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. Last Updated: 07/27/2016

Kiselyov Gets Car Back for a Price

TV6 general director Yevgeny Kiselyov on Monday paid a 5,000-ruble fine and received his Landrover back from police, who seized it from him late Friday night.

Reports initially suggested Kiselyov's car was impounded because of a court order declaring him a debtor in connection with the Jan. 11 bankruptcy ruling against TV6.

But Moscow deputy chief court bailiff Svetlana Kukushkina said Monday that the fine would go to former Kaliningrad Governor Leonid Gorbenko, who won a defamation suit against Kiselyov's former channel, NTV, in a Kaliningrad regional court last year. The court ruled that an NTV broadcast on Dec. 25, 2000, which accused Gorbenko of corruption, had harmed the governor's honor and dignity.

Kukushkina said in a telephone interview that Kiselyov had not responded to a request to pay the fine last year and, in September, the traffic police had been asked to seize his car.

Kiselyov was stopped by police using sirens and flashing lights near the Kremlin around 10:30 p.m. Friday.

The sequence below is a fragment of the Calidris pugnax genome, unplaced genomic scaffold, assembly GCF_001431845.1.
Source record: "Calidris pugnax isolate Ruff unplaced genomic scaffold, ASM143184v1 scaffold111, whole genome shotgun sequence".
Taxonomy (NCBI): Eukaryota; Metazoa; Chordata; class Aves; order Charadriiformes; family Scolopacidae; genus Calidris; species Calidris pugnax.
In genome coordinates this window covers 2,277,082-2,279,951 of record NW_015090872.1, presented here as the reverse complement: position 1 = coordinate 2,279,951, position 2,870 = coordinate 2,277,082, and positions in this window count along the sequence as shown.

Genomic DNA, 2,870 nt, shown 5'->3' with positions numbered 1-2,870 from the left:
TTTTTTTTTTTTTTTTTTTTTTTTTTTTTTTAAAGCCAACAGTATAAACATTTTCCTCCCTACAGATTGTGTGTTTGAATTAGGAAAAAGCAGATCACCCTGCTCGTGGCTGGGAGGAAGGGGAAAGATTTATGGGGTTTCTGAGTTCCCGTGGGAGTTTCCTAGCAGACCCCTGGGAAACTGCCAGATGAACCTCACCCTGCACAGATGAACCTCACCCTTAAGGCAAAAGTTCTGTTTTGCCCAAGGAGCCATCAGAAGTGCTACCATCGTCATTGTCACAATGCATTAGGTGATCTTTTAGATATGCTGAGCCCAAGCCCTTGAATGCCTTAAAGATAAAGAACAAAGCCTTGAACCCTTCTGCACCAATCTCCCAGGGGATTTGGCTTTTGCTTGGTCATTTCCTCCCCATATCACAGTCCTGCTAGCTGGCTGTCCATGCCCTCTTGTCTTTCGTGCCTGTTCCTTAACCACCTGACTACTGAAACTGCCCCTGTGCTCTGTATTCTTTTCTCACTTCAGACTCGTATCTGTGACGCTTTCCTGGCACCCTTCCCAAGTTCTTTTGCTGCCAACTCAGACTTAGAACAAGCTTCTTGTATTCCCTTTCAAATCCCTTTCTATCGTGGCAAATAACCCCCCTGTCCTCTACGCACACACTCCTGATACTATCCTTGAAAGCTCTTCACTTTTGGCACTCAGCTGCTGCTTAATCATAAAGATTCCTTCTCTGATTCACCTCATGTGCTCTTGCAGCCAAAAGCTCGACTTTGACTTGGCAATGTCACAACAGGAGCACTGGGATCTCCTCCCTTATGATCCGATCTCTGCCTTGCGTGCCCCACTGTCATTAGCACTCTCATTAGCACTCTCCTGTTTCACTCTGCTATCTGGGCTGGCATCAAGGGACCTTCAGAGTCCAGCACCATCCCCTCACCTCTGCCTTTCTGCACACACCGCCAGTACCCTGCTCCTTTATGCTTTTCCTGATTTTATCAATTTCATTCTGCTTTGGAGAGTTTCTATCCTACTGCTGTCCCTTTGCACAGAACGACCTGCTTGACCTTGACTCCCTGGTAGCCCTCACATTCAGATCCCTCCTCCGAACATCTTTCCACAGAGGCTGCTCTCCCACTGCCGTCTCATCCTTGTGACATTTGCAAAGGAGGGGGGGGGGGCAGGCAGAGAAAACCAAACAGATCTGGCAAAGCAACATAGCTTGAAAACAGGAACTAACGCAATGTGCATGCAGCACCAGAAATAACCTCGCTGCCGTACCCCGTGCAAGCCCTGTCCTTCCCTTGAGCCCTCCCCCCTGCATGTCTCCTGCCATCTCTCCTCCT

"It seems as if they were trying to frighten me and affect my morale," Kiselyov said on Ekho Moskvy radio Sunday night.

Kukushkina said the car's seizure was not connected to the liquidation of TV6 and that the timing of the seizure was the decision of police, not the bailiffs' office.

The Kaliningrad court also fined NTV 50,000 rubles and reporter Eduard Petrov, who now works for RTR's "Vesti" program, 1,000 rubles as a result of the broadcast on Dec. 25, 2000. No comment was available from NTV or Petrov whether they had paid the fines or had property seized until the fines were paid.

Kiselyov said that he might have forgotten to pay the fine.

No comment was available from the traffic police.

TV6 spokeswoman Tatyana Blinova said in a telephone interview that the payment did not mean Kiselyov accepted the ruling. His lawyers are considering an appeal, she said.

Blinova said the seizure of the car was inappropriate considering the small size of the fine and that police could easily have contacted Kiselyov to get the money.

Kukushkina said the action was "perfectly normal." She was not able to say how many cars had been seized in similar cases over the past year.

A spokeswoman for Musa Motors, which sold the car to Kiselyov at the end of 1999, said the value of the car was $62,000 to $70,000. All customs and other duties had been paid before the sale, she added.